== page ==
<hno> oliv3r & CaCtus491, some clarifications on the boot process:
<hno> SPL initializes DRAM clocks etc so that u-boot can be loaded into DRAM and executed from there. SPL is very small and does nothing else.
<Turl> this seems to set up mmc0 sourced from osc24M, no divisors
<hno> When using Allwinner botloaders the setup is slightly different.
<hno> boot0 does a partial system initialization, barely sufficient for it to load boot1.
<hno> boot1 then does a full system initialization, mounts the boot media and loads boot.axf.
<oliv3r> why would that be? why do they want a more featured boot1?
<oliv3r> hno: could you be so kind and proof-read my modifications to then?
<oliv3r> just saved it
<hno> boot1 does have a lot more drivers than boot0, including FAT filesystem driver and AXP PMU driver.
<oliv3r> so why does boot0 setup extra things for boot1?
<oliv3r> lazy programming?
<Turl> hno: would you happen to know off the top of your head how is mmc0 configured when leaving uboot?
<oliv3r> Turl: didn't you ask for one of those registers earlier? I responded to you :)
<Turl> oliv3r: yes, I bet it didn't fit on znc buffer though
<oliv3r> ah, i'll repaste
<Turl> oliv3r: it's 82000004, not all zeroes :)
<oliv3r> nuh uh
<oliv3r> that's diff
<oliv3r> ok maybe i read diagonal
<oliv3r> Turl: but does that answer your question? :)
<oliv3r> Turl: lookslike btw, that one of the last bits load_from_mmc does; is reconfigure the port to jtag
<oliv3r> so in theory, you could load from mmc0, swap out the card with JTAG and continue
<Turl> oliv3r: that register says it's sourced from pll5 and divided by 5
<Turl> is it from inside linux oliv3r ?
<oliv3r> Turl: u-boot console i did those dumps
<Turl> hm
<oliv3r> which booted from MMC
<oliv3r> i'll double check with nand-stock-uboot
<Turl> hno: did mmc config change "recently"?
<Turl> my uboot is from last year or so
<hno> Turl, mmc clocking haven't changed in our u-boot ever. But it's likely the allwinner u-boot clocks it differently.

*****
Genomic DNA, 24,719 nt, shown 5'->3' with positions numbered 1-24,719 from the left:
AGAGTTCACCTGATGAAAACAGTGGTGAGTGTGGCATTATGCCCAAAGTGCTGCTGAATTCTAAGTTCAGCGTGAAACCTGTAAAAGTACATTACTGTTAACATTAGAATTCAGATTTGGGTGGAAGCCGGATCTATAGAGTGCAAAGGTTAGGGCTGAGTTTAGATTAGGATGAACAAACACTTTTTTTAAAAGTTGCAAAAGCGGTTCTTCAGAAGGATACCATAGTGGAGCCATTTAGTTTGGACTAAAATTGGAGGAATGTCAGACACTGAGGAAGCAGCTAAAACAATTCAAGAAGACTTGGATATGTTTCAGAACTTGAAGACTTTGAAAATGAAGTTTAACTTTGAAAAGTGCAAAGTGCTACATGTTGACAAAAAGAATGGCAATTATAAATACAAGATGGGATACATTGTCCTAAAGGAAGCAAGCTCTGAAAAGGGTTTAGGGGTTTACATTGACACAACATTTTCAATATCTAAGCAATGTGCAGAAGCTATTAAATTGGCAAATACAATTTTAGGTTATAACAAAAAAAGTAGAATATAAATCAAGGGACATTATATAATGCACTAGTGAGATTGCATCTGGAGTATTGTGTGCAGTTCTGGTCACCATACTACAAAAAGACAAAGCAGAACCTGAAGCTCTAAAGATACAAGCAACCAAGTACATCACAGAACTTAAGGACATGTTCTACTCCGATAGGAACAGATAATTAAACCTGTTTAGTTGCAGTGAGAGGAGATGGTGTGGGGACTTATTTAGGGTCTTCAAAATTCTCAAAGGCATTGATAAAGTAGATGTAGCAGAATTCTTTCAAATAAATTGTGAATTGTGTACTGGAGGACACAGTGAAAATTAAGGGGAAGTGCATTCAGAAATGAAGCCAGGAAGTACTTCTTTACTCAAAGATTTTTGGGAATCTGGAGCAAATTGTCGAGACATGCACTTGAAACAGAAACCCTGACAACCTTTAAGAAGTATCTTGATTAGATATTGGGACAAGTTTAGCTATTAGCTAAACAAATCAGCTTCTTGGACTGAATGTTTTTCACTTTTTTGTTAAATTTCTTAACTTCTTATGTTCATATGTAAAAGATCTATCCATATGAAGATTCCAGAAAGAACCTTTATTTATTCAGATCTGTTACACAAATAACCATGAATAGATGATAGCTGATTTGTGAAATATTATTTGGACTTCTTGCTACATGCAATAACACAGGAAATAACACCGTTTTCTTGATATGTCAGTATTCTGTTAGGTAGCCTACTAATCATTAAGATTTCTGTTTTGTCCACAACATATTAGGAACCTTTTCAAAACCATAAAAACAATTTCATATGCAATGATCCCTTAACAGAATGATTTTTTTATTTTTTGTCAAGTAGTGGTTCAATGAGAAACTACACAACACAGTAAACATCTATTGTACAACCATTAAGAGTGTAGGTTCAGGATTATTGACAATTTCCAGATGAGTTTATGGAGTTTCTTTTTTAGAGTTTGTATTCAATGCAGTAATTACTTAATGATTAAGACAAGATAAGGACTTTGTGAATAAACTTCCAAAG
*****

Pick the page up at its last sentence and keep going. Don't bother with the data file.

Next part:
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<Turl> hno: we're both using your uboot though
<Turl> hno: I tftp my stuff and don't load anything from storage however, would that affect clocking? or is it clocked regardless?
<Turl> hm, it loads uEnv now that I think of it, so it shouldn't matter
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<oliv3r> mnemoc: don't rename the linux-sunxi github; alias to it if you want, but renaming is a bad idea imo and breaks links
<mnemoc> github announced redirects support a couple of days ago
<mnemoc> but won't do anything without community approval
<oliv3r> well you can make a redirect from sunxi to linux-sunxi :p but there's quite some links up on the wiki
<oliv3r> that would break
<Turl> the point of redirects is that if you rename it won't break
<Turl> :P
<mnemoc> no broken links, both URLs keep working
<Turl> mnemoc: what do you want to rename it to?
<oliv3r> sunxi :)
<oliv3r> mnemoc: ok copied the a10_boot_process in a new form over
<Turl> as long as AW doesn't want to sue us after it, I'd say go for it
<oliv3r> no cubieboard?
<oliv3r> i should upload mine :)
<oliv3r> Turl: is sunxi copyrighted by AW?
<Turl> I dunno